California Educators Pan GOP Tax Plan

December 27, 2017 by · Leave a Comment 

Education experts are speaking out against the Republican tax plan, saying it could lead to less money for schools and hurt working class families.

The bill permanently slashes corporate taxes from 35 to 21 percent and is projected by the Joint Committee on Taxation to drive up the deficit by $1.5 trillion.

A modest tax cut for middle class families will end in 2027.

Jane Hartley, a teacher from Costa Mesa, predicts her students’ families will lose out.

“It makes me livid that the tax cuts for the corporations will still be in place in 10 years, and yet most families’ taxes will have gone back up,” she states. “Meanwhile, we’re saddling our children with even more debt.”

Detractors fear the debt incurred by the GOP tax bill will lead to calls down the line for cuts in Social Security, Medicare and education. (noderog/iStockphotos)

Detractors fear the debt incurred by the GOP tax bill will lead to calls down the line for cuts in Social Security, Medicare and education. (noderog/iStockphotos)

Republican leaders argue that the tax cuts will juice the economy, creating more jobs and prosperity.

Opponents note that it could hurt consumers by driving up insurance premiums – once healthy young people are no longer required to buy coverage.

Hartley argues it will draw students away from public schools by allowing families to save money for private schools tax-free.

The bill also caps the amount of state and local taxes people can deduct off of their federal returns at $10,000.

California Federation of Teachers president Joshua Pechthalt says that will be a disincentive to buy a home and will make people less likely to support additional funds for schools.

“And the ripple effect will be to discourage the local and state taxes that our schools depend on,” he points out. “And so in the long run, our schools are going to be hurt and the top one percent who send their kids to private schools are going to benefit.”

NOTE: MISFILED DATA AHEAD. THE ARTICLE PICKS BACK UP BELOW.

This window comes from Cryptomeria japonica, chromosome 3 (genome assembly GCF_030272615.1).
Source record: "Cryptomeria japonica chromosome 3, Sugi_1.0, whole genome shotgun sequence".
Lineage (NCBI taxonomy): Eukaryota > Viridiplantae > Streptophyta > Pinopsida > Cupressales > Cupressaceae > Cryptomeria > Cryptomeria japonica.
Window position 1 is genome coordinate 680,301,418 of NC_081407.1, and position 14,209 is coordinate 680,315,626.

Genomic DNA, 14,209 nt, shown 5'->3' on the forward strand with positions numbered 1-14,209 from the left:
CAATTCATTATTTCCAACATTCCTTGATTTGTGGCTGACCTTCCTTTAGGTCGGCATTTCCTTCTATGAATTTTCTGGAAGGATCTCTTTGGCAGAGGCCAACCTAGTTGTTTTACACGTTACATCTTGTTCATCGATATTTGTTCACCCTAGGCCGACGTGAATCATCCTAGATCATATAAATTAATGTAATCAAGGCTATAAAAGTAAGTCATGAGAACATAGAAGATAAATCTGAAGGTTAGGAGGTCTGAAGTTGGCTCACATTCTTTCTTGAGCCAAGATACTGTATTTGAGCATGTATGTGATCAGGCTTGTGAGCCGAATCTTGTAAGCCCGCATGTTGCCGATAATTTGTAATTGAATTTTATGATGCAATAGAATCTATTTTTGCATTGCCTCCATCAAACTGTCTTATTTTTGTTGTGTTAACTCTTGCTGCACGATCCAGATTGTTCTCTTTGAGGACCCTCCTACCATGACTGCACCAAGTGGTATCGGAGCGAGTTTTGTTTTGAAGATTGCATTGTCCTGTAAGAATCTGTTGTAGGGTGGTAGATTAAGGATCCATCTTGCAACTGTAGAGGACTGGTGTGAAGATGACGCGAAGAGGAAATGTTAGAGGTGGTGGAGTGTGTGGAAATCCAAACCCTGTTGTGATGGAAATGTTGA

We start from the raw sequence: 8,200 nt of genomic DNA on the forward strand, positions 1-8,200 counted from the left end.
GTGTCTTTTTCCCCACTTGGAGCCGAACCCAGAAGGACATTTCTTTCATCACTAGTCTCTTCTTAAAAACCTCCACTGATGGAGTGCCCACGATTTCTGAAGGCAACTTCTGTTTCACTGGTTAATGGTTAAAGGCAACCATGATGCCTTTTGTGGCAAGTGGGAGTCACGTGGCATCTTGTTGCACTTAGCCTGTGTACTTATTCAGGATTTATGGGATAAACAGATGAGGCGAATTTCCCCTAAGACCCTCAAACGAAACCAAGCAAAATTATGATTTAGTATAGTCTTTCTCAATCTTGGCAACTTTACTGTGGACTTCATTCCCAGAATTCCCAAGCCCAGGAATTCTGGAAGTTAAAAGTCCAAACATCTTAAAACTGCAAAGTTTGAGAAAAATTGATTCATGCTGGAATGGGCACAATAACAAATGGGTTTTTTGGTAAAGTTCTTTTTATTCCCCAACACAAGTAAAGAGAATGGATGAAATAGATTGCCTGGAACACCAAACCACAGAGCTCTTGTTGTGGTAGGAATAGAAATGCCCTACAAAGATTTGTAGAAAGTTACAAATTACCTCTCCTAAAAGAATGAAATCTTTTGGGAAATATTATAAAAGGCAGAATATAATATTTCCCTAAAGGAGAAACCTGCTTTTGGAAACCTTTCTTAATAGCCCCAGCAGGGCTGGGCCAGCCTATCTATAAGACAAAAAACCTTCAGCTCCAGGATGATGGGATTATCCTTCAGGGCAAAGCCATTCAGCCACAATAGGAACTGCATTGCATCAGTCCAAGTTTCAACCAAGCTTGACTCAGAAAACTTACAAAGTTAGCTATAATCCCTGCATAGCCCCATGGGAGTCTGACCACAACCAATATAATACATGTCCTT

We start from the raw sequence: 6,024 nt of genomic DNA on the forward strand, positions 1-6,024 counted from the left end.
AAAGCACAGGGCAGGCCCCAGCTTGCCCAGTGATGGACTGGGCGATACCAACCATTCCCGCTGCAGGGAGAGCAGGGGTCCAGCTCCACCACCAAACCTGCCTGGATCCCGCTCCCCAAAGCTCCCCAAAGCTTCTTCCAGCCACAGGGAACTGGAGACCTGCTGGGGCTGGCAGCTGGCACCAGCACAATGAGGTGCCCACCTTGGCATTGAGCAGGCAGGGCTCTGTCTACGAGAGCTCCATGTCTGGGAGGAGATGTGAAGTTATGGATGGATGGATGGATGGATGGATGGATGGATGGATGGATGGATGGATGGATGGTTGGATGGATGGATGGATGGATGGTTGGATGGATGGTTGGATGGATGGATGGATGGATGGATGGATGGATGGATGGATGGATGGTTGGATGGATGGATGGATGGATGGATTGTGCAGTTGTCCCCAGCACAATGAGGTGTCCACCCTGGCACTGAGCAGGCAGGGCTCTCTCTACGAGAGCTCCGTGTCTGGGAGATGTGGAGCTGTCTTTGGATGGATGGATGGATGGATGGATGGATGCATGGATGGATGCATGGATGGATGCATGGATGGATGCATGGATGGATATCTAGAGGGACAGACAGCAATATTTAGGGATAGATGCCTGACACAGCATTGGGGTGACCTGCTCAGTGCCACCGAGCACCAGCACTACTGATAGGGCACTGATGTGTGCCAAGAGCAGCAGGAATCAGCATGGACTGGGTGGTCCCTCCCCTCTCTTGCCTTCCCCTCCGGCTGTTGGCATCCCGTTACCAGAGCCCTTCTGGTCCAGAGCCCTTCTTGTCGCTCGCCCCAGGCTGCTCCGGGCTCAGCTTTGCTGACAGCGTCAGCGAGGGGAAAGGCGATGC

Legislators did back off of two items important to the education community. Graduate students’ tuition waiver money will not be taxed, and teachers still will be able to claim a $200 deduction for school supplies that they buy for their classrooms.


Congress Approves Tax Reform Bill

December 21, 2017 by · Leave a Comment 

Congress has officially passed the GOP tax bill backed by Pres. Donald Trump, after a procedural error forced the House of Representatives to take a revote early Wednesday to fix differences from the bill approved the 51-48 Tuesday by the Senate.

As expected, the vote ran mostly along party lines, with 224 votes – all Republicans – cast in favor, and 201 votes, including 12 from Republicans, opposing the measure.

Following the vote, Republicans cheered passage of what is the largest tax cut in decades.

The president is expected to sign the legislation into law this week, possibly as early as today. The bill is the first major tax cut since 1986 and the president’s first major legislative victory since taking office 11months ago.

During a celebration Wednesday in the White House Rose Garden, Trump, surrounded by the GOP leadership and the primary architects of the bill, said the effort had been “an incredible experience.”

On Tuesday, the House of Representatives voted to approve the GOP backed bill, but some parts of the bill conflicted with some of the Senate’s procedural rules had to be corrected before it could be sent to the president.

“[On Wednesday], Congress passed a tax reform bill that happens once in a generation. This is the end of a long journey to offer a great tax relief to the American people,” said House Speaker Paul Ryan after the vote was done.